Format

Send to

Choose Destination
See comment in PubMed Commons below
Am J Med. 2009 Oct;122(10):962.e1-8. doi: 10.1016/j.amjmed.2009.03.030. Epub 2009 Aug 19.

Effect of fibrates on lipid profiles and cardiovascular outcomes: a systematic review.

Author information

1
Division of Cardiology, Jewish General Hospital, Faculty of Medicine, McGill University, Montreal, Quebec, Canada.

Abstract

OBJECTIVE:

Fibrates might represent a viable treatment option for patients who do not meet their target low-density lipoprotein levels on statins or who are resistant or intolerant to statins. New data from fibrate trials can be synthesized with the existing literature to better estimate their effects.

METHODS:

We systematically searched the literature to identify randomized, double-blind, placebo-controlled trials examining the effect of fibrates on lipid profiles or cardiovascular outcomes. We estimated the effect of fibrates on the incidence of nonfatal myocardial infarction and all-cause mortality using random effects models.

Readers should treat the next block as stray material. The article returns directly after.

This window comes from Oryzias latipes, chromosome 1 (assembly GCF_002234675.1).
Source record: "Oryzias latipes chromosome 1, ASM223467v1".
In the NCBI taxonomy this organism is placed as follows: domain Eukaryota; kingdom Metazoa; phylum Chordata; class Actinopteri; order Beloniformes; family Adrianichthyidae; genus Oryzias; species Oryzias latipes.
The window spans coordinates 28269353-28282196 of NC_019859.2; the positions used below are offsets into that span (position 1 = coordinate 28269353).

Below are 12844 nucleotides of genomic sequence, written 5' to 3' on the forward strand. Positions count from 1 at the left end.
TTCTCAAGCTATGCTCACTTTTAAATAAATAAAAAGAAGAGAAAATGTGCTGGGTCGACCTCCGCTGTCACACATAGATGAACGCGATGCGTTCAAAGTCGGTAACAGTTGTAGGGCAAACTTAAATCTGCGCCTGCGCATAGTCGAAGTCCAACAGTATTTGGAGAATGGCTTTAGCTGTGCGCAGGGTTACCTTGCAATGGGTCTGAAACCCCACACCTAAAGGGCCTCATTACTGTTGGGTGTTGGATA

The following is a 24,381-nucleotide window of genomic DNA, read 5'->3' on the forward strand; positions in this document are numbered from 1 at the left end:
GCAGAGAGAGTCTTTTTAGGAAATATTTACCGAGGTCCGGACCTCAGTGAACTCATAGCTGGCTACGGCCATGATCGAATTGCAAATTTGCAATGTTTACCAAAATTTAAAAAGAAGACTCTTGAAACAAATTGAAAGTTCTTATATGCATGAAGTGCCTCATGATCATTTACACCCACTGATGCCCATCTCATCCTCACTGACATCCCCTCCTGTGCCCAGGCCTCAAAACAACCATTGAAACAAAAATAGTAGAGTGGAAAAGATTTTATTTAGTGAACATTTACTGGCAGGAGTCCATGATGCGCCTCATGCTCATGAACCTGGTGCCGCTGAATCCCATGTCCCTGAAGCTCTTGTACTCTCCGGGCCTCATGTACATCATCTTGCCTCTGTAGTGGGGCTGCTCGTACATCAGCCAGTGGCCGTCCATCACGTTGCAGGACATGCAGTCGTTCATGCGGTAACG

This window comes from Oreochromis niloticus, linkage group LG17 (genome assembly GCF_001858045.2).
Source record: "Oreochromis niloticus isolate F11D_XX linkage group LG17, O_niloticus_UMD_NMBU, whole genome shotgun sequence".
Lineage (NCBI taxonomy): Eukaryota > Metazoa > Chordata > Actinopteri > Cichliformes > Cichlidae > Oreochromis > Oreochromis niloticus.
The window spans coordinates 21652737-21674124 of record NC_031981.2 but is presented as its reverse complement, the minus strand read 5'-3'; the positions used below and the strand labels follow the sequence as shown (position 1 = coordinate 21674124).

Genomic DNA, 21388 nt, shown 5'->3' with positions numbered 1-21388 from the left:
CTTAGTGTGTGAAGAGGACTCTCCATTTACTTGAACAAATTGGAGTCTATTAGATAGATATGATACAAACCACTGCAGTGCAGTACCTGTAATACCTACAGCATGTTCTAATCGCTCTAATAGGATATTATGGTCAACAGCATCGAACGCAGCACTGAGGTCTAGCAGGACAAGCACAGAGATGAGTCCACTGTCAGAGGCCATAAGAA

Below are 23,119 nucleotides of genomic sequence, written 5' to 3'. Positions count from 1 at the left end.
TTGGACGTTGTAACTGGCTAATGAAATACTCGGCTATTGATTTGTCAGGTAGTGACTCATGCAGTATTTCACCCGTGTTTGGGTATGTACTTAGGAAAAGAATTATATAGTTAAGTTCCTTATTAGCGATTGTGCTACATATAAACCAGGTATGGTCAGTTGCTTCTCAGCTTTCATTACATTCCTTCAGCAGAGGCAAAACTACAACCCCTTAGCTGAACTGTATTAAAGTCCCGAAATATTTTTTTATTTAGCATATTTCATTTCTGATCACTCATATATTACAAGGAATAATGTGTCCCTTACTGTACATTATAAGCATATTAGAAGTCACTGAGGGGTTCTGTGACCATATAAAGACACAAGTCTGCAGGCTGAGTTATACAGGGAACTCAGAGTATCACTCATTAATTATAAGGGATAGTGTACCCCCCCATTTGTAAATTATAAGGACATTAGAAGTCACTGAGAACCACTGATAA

RESULTS:

Compared with placebo, fibrates were associated with greater reductions in total cholesterol (range: -101.3 mg/dL to -5.0 mg/dL) and triglycerides (range: -321.3 mg/dL to -20.8 mg/dL), and a greater increase in high-density lipoprotein (range: +1.1 mg/dL to +17.9 mg/dL) in all trials. Fibrates tended to be associated with a greater reduction in low-density lipoprotein (range: -76.3 mg/dL to +38.7 mg/dL) than placebo, although these results were not consistent across all trials. Fibrates were more efficacious than placebo at preventing nonfatal myocardial infarction (odds ratio=0.78; 95% confidence interval, 0.69-0.89), but not all-cause mortality (odds ratio=1.05; 95% confidence interval, 0.95-1.15).

CONCLUSION:

In addition to improving lipid profiles, fibrates are associated with an important decrease in nonfatal myocardial infarction, but do not substantially affect all-cause mortality. Potential applications include treatment for patients with statin resistance or isolated hypertriglyceridemia, or as an adjunct to other lipid-lowering therapies.

PMID:
19698935
DOI:
10.1016/j.amjmed.2009.03.030
[Indexed for MEDLINE]
PubMed Commons home

PubMed Commons

0 comments
How to join PubMed Commons

    Supplemental Content

    Full text links

    Icon for Elsevier Science Icon for PubMed Health
    Loading ...
    Support Center